Decreased carnitine biosynthesis in rats with secondary biliary cirrhosis

Authors

  • Dr. Stephan Krähenbühl,

    1. Departments of Medicine and Pharmacology, Case Western Reserve University, VA Medical Center, Cleveland, OH
    Current affiliation:
    1. Division of Clinical Pharmacology, University Hospital, Basel, Switzerland
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  • Dr. Eric P. Brass,

    1. Departments of Medicine and Pharmacology, Case Western Reserve University, VA Medical Center, Cleveland, OH
    Current affiliation:
    1. Department of Medicine, Harbor-UCLA Medical Ctr., Torrance, CA
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  • Charles L. Hoppel M.D.

    Corresponding author
    1. Departments of Medicine and Pharmacology, Case Western Reserve University, VA Medical Center, Cleveland, OH
    • Medical Research Service (151W), VA Medical Center, 10701 East Boulevard, Cleveland, OH 44106.fax:(216) 229-8509
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Abstract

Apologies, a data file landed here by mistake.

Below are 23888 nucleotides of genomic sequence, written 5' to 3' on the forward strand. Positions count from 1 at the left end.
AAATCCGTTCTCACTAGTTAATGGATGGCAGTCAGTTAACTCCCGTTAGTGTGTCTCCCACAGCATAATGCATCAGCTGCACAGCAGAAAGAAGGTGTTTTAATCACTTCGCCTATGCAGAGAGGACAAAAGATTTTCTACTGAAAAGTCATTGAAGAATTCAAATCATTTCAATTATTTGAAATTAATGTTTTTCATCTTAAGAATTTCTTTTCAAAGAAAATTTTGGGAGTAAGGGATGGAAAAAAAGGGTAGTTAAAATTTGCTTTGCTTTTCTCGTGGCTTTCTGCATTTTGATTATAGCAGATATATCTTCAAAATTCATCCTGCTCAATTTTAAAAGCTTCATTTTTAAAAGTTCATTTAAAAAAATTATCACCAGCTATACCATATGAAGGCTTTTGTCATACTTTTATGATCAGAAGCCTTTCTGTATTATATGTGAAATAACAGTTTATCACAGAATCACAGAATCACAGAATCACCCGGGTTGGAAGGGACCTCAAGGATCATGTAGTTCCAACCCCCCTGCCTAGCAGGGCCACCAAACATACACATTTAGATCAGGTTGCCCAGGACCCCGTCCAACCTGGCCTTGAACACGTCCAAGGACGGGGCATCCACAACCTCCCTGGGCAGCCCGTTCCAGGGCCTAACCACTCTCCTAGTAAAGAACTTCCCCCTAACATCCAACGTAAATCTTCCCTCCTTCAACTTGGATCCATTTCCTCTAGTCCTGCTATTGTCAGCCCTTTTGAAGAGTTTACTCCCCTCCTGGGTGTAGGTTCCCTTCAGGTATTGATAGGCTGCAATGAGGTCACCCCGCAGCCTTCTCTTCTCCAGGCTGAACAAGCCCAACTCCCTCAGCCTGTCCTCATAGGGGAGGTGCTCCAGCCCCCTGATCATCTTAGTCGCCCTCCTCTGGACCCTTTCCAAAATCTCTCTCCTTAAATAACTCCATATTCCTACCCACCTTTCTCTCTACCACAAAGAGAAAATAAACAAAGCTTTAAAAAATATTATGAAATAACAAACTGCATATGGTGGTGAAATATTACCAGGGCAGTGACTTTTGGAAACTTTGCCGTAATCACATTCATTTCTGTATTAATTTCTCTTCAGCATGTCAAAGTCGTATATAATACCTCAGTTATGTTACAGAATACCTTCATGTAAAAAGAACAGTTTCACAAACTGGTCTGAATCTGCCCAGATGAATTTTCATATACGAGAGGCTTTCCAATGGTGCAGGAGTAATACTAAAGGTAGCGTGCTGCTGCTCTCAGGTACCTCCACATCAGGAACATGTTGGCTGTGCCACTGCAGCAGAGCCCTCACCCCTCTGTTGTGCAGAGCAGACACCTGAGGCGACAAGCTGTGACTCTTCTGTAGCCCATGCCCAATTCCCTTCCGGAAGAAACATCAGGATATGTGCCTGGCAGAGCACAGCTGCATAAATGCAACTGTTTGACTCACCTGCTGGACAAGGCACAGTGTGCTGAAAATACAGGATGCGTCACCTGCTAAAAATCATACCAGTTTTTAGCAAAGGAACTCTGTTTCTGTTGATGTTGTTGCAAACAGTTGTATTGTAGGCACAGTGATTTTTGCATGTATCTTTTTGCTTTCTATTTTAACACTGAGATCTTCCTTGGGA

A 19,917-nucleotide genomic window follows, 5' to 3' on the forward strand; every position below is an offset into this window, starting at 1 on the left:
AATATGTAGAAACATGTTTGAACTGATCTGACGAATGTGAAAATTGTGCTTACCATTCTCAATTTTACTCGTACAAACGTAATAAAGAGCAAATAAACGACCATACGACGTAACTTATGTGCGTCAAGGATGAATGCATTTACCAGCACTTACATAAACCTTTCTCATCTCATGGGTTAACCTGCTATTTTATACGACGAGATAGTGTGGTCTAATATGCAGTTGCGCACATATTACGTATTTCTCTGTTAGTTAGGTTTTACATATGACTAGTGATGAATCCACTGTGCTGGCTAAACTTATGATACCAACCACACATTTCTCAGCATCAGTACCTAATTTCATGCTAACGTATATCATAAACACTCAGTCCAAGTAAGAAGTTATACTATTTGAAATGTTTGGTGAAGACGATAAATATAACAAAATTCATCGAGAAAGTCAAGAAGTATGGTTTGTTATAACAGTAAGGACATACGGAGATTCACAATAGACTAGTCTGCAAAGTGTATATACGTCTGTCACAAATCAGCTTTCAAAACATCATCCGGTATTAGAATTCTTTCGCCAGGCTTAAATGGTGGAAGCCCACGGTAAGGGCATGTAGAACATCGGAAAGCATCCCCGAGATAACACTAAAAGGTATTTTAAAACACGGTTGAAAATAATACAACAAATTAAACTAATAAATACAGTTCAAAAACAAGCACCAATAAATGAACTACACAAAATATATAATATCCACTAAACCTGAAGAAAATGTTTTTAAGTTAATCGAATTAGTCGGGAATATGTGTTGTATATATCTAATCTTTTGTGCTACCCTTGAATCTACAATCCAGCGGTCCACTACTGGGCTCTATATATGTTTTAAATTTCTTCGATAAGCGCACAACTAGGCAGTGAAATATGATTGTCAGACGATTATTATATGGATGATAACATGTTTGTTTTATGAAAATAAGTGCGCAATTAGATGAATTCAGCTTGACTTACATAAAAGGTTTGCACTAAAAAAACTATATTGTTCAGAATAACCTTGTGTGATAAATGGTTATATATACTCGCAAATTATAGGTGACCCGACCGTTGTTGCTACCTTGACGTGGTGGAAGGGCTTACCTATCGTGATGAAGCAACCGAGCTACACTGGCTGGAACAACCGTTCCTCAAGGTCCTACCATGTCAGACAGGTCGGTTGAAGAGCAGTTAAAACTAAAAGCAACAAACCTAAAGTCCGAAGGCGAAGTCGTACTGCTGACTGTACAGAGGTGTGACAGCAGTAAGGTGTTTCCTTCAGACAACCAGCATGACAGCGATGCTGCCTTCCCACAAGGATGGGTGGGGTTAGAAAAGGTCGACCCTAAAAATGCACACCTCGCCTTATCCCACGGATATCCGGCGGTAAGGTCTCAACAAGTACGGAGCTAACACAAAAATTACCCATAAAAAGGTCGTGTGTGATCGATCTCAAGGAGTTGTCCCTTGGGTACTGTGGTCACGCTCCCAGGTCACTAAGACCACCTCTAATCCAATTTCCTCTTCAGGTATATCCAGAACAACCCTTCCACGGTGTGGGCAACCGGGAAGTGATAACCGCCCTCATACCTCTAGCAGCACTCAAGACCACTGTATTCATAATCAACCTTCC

Carnitine biosynthesis was investigated in rats with secondary biliary cirrhosis induced by bile duct ligation (BDL) for 4 weeks (n = 5) and in pair-fed, sham-operated control rats (n = 4). Control rats were pair-fed to BDL rats, and all rats were fed an artificial diet with negligible contents of carnitine, butyrobetaine, or trimethyllysine. Biosynthesis of carnitine and its precursors was determined by measuring their excretion in urine and accumulation in the body of the animals. Four weeks after BDL, total carnitine content was increased by 33% in livers from BDL rats when compared with control rats, but was unchanged in skeletal muscle and whole carcass. The plasma total carnitine concentration averaged 29.0 ± 4.1 vs. 46.4 ± 7.3 μmol/L in BDL rats and control rats, respectively. Urinary total carnitine excretion was reduced by 56% in BDL rats as compared with control rats. Carnitine biosynthesis was significantly decreased in BDL rats (0.45 ± 0.19 vs. 0.93 ± 0.08 μmol/100 g body weight/d in BDL and control rats, respectively). The tissue content of free and protein-linked trimethyllysine, a carnitine precursor, and trimethyllysine plasma concentrations were not different between BDL and control rats. However, urinary trimethyllysine excretion was increased 5-fold in BDL rats and approximated glomerular filtration. In contrast, urinary excretion of butyrobetaine, the direct carnitine precursor, was decreased by 40% in BDL rats as compared with control rats. Trimethyllysine biosynthesis was not different, but butyrobetaine biosynthesis was decreased by 51% in BDL as compared with control rats. In conclusion, carnitine biosynthesis is decreased in BDL rats as a result of a defect in the conversion of trimethyllysine to butyrobetaine.

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